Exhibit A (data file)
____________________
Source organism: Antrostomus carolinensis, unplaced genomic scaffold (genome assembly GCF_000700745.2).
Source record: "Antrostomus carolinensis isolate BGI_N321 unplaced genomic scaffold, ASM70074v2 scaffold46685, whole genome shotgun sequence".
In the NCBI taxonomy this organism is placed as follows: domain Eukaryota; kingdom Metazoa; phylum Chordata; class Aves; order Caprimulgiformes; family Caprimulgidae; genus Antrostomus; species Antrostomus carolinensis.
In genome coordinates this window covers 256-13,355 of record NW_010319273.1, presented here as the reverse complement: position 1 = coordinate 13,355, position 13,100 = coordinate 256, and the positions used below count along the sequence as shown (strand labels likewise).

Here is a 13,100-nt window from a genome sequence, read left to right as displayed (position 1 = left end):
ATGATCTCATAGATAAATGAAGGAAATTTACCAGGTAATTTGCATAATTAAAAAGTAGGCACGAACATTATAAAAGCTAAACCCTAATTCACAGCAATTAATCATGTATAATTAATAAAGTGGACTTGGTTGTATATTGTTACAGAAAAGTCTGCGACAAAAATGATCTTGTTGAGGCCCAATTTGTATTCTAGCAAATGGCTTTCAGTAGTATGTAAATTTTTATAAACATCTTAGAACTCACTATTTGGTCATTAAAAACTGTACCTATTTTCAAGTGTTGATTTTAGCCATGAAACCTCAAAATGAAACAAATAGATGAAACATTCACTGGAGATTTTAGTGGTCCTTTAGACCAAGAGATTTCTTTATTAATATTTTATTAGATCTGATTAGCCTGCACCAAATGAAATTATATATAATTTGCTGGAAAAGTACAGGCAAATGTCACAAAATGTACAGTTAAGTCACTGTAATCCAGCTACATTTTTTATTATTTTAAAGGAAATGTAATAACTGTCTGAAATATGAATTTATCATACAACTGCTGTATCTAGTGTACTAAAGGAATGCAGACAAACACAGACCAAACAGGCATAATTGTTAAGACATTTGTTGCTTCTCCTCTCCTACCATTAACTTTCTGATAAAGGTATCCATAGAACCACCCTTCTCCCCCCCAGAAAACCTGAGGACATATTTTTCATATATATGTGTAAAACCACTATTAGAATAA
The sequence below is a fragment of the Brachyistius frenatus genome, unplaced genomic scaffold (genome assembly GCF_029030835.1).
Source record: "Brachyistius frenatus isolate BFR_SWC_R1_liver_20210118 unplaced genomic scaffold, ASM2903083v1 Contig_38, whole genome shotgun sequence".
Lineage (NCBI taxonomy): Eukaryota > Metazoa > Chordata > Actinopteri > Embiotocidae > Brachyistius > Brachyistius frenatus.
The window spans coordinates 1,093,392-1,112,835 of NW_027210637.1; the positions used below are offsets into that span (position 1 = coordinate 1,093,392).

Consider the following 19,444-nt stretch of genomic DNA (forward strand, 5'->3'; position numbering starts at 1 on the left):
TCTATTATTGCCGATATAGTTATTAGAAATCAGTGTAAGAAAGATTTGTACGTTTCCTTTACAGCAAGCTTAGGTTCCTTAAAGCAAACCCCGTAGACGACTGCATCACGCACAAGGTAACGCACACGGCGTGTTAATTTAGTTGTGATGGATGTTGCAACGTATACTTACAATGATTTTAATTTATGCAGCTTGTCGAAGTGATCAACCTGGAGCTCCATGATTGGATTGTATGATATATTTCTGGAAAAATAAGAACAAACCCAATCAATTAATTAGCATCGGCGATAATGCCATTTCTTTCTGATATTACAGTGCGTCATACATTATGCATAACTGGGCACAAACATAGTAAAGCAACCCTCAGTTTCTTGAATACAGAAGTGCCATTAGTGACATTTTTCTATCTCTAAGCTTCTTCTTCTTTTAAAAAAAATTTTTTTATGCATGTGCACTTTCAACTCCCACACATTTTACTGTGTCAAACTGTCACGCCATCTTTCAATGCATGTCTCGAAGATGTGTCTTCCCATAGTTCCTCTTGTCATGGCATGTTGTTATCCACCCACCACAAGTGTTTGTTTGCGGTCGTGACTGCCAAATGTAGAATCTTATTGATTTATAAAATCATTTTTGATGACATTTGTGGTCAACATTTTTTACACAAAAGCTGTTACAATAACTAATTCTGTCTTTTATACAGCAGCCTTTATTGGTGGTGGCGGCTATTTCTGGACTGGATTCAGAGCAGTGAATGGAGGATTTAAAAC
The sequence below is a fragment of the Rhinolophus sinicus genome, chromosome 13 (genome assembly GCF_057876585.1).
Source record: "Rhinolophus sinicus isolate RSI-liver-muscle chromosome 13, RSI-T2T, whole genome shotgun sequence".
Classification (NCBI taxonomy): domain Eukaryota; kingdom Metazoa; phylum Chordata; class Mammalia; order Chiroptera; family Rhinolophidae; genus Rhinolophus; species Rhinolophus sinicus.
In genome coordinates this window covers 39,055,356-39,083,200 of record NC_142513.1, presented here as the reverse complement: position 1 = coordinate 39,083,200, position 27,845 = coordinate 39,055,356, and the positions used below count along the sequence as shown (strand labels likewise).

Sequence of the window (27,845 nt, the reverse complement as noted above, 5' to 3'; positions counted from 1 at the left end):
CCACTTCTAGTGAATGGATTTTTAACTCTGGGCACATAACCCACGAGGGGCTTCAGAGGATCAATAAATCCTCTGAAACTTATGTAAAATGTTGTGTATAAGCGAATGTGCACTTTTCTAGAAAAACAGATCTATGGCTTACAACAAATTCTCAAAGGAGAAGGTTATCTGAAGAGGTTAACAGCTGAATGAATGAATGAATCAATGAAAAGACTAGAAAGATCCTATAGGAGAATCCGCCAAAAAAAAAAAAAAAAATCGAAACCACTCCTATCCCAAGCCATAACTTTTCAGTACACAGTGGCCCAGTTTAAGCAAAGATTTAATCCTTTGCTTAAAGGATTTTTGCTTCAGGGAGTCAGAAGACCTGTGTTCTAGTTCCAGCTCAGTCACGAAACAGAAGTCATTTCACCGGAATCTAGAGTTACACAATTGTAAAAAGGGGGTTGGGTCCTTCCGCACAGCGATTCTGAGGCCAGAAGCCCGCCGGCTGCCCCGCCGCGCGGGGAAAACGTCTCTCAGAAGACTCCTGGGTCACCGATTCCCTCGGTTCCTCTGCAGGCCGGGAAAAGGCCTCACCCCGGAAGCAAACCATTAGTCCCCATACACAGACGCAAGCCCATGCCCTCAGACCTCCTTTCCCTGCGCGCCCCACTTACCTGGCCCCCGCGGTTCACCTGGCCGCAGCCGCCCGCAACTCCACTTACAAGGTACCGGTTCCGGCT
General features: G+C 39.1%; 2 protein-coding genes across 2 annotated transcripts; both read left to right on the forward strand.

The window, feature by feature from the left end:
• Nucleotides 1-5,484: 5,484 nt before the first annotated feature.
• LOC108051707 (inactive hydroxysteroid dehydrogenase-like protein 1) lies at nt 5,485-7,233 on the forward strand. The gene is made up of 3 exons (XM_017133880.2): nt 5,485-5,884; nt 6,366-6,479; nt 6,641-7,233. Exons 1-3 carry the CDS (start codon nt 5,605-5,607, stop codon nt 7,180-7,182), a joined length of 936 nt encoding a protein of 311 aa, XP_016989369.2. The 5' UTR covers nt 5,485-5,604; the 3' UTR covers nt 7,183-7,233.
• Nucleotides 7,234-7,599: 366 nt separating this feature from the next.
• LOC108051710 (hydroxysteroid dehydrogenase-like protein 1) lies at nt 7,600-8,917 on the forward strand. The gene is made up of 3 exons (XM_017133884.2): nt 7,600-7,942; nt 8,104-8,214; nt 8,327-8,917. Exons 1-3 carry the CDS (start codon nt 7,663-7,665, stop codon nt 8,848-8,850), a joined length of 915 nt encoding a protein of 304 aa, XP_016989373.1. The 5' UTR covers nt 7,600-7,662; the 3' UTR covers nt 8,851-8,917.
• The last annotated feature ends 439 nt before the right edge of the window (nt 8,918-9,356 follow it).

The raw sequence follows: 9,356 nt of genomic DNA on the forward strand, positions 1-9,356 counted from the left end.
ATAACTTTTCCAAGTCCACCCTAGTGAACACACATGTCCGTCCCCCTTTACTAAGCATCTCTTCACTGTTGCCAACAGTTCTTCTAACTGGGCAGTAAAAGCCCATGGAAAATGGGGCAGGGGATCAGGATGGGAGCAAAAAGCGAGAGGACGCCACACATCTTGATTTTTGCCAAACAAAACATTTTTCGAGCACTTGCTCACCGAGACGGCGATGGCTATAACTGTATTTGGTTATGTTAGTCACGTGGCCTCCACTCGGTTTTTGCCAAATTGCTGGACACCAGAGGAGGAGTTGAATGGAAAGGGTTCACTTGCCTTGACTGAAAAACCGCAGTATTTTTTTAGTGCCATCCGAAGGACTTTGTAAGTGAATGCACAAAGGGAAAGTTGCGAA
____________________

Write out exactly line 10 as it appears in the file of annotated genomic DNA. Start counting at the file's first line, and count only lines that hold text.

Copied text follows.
The window spans coordinates 1,093,392-1,112,835 of NW_027210637.1; the positions used below are offsets into that span (position 1 = coordinate 1,093,392).